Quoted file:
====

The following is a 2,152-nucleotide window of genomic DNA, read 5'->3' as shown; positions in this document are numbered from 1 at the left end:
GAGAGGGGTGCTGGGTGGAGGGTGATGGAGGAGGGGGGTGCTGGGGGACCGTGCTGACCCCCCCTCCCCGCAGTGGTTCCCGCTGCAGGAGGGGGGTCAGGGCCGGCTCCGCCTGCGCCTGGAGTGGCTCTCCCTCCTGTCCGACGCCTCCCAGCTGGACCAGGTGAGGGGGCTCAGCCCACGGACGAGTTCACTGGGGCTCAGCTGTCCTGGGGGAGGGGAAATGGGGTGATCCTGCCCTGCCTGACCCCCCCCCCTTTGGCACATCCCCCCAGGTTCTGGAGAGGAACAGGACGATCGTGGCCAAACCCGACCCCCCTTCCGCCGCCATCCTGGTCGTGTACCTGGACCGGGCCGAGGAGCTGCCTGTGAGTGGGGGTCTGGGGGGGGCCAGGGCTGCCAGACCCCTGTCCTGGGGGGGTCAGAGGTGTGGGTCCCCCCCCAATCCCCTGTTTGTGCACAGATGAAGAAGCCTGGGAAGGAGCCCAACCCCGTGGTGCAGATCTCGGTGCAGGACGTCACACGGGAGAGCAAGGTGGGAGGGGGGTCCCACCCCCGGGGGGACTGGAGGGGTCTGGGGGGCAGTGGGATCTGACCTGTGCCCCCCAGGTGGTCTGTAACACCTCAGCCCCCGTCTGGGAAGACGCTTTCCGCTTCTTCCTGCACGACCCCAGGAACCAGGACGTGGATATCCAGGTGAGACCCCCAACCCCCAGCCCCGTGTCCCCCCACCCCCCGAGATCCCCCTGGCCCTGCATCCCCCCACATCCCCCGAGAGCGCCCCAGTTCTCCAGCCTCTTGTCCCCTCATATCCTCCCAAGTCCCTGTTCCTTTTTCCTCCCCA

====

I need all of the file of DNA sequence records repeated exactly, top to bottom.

The following is a 2,152-nucleotide window of genomic DNA, read 5'->3' as shown; positions in this document are numbered from 1 at the left end:
GAGAGGGGTGCTGGGTGGAGGGTGATGGAGGAGGGGGGTGCTGGGGGACCGTGCTGACCCCCCCTCCCCGCAGTGGTTCCCGCTGCAGGAGGGGGGTCAGGGCCGGCTCCGCCTGCGCCTGGAGTGGCTCTCCCTCCTGTCCGACGCCTCCCAGCTGGACCAGGTGAGGGGGCTCAGCCCACGGACGAGTTCACTGGGGCTCAGCTGTCCTGGGGGAGGGGAAATGGGGTGATCCTGCCCTGCCTGACCCCCCCCCCTTTGGCACATCCCCCCAGGTTCTGGAGAGGAACAGGACGATCGTGGCCAAACCCGACCCCCCTTCCGCCGCCATCCTGGTCGTGTACCTGGACCGGGCCGAGGAGCTGCCTGTGAGTGGGGGTCTGGGGGGGGCCAGGGCTGCCAGACCCCTGTCCTGGGGGGGTCAGAGGTGTGGGTCCCCCCCCAATCCCCTGTTTGTGCACAGATGAAGAAGCCTGGGAAGGAGCCCAACCCCGTGGTGCAGATCTCGGTGCAGGACGTCACACGGGAGAGCAAGGTGGGAGGGGGGTCCCACCCCCGGGGGGACTGGAGGGGTCTGGGGGGCAGTGGGATCTGACCTGTGCCCCCCAGGTGGTCTGTAACACCTCAGCCCCCGTCTGGGAAGACGCTTTCCGCTTCTTCCTGCACGACCCCAGGAACCAGGACGTGGATATCCAGGTGAGACCCCCAACCCCCAGCCCCGTGTCCCCCCACCCCCCGAGATCCCCCTGGCCCTGCATCCCCCCACATCCCCCGAGAGCGCCCCAGTTCTCCAGCCTCTTGTCCCCTCATATCCTCCCAAGTCCCTGTTCCTTTTTCCTCCCCA